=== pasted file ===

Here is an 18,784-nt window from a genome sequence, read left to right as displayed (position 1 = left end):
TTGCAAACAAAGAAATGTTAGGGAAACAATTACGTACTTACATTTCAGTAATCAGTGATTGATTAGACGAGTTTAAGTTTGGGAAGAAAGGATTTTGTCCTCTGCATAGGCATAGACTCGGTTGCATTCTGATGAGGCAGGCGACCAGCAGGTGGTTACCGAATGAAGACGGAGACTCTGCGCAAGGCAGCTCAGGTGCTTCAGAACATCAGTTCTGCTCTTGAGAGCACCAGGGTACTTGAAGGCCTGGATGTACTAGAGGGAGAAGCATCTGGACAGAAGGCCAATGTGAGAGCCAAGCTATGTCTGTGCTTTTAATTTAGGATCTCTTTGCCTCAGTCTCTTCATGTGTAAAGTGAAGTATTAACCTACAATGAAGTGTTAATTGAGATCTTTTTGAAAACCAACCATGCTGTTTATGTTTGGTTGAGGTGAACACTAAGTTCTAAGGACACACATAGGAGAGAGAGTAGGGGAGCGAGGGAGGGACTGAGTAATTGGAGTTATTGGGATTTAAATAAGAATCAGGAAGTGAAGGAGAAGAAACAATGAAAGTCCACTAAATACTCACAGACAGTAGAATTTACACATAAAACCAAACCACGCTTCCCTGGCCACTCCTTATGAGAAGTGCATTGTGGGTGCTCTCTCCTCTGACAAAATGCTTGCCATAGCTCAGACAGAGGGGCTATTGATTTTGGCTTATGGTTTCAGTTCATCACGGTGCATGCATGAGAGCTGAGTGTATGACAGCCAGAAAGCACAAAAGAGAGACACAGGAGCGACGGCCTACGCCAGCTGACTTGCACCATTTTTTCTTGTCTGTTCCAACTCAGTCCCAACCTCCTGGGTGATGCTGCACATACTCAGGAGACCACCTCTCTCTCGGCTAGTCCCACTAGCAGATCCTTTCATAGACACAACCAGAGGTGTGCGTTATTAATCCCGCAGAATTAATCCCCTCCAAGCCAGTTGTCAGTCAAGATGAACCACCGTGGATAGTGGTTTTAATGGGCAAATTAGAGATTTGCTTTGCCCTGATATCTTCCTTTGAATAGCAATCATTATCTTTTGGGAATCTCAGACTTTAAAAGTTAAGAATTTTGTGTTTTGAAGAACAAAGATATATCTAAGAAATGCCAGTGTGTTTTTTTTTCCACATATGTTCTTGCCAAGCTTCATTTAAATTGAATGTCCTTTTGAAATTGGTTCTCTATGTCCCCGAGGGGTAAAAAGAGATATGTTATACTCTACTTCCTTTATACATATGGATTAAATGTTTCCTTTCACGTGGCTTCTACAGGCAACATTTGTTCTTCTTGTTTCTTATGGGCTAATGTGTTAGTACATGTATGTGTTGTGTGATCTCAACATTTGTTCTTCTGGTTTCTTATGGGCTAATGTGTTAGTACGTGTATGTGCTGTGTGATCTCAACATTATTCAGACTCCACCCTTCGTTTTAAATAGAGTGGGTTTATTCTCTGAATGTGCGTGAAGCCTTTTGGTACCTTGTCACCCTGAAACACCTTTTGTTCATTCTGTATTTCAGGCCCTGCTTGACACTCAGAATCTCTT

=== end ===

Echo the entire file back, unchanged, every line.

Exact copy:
Here is an 18,784-nt window from a genome sequence, read left to right as displayed (position 1 = left end):
TTGCAAACAAAGAAATGTTAGGGAAACAATTACGTACTTACATTTCAGTAATCAGTGATTGATTAGACGAGTTTAAGTTTGGGAAGAAAGGATTTTGTCCTCTGCATAGGCATAGACTCGGTTGCATTCTGATGAGGCAGGCGACCAGCAGGTGGTTACCGAATGAAGACGGAGACTCTGCGCAAGGCAGCTCAGGTGCTTCAGAACATCAGTTCTGCTCTTGAGAGCACCAGGGTACTTGAAGGCCTGGATGTACTAGAGGGAGAAGCATCTGGACAGAAGGCCAATGTGAGAGCCAAGCTATGTCTGTGCTTTTAATTTAGGATCTCTTTGCCTCAGTCTCTTCATGTGTAAAGTGAAGTATTAACCTACAATGAAGTGTTAATTGAGATCTTTTTGAAAACCAACCATGCTGTTTATGTTTGGTTGAGGTGAACACTAAGTTCTAAGGACACACATAGGAGAGAGAGTAGGGGAGCGAGGGAGGGACTGAGTAATTGGAGTTATTGGGATTTAAATAAGAATCAGGAAGTGAAGGAGAAGAAACAATGAAAGTCCACTAAATACTCACAGACAGTAGAATTTACACATAAAACCAAACCACGCTTCCCTGGCCACTCCTTATGAGAAGTGCATTGTGGGTGCTCTCTCCTCTGACAAAATGCTTGCCATAGCTCAGACAGAGGGGCTATTGATTTTGGCTTATGGTTTCAGTTCATCACGGTGCATGCATGAGAGCTGAGTGTATGACAGCCAGAAAGCACAAAAGAGAGACACAGGAGCGACGGCCTACGCCAGCTGACTTGCACCATTTTTTCTTGTCTGTTCCAACTCAGTCCCAACCTCCTGGGTGATGCTGCACATACTCAGGAGACCACCTCTCTCTCGGCTAGTCCCACTAGCAGATCCTTTCATAGACACAACCAGAGGTGTGCGTTATTAATCCCGCAGAATTAATCCCCTCCAAGCCAGTTGTCAGTCAAGATGAACCACCGTGGATAGTGGTTTTAATGGGCAAATTAGAGATTTGCTTTGCCCTGATATCTTCCTTTGAATAGCAATCATTATCTTTTGGGAATCTCAGACTTTAAAAGTTAAGAATTTTGTGTTTTGAAGAACAAAGATATATCTAAGAAATGCCAGTGTGTTTTTTTTTCCACATATGTTCTTGCCAAGCTTCATTTAAATTGAATGTCCTTTTGAAATTGGTTCTCTATGTCCCCGAGGGGTAAAAAGAGATATGTTATACTCTACTTCCTTTATACATATGGATTAAATGTTTCCTTTCACGTGGCTTCTACAGGCAACATTTGTTCTTCTTGTTTCTTATGGGCTAATGTGTTAGTACATGTATGTGTTGTGTGATCTCAACATTTGTTCTTCTGGTTTCTTATGGGCTAATGTGTTAGTACGTGTATGTGCTGTGTGATCTCAACATTATTCAGACTCCACCCTTCGTTTTAAATAGAGTGGGTTTATTCTCTGAATGTGCGTGAAGCCTTTTGGTACCTTGTCACCCTGAAACACCTTTTGTTCATTCTGTATTTCAGGCCCTGCTTGACACTCAGAATCTCTT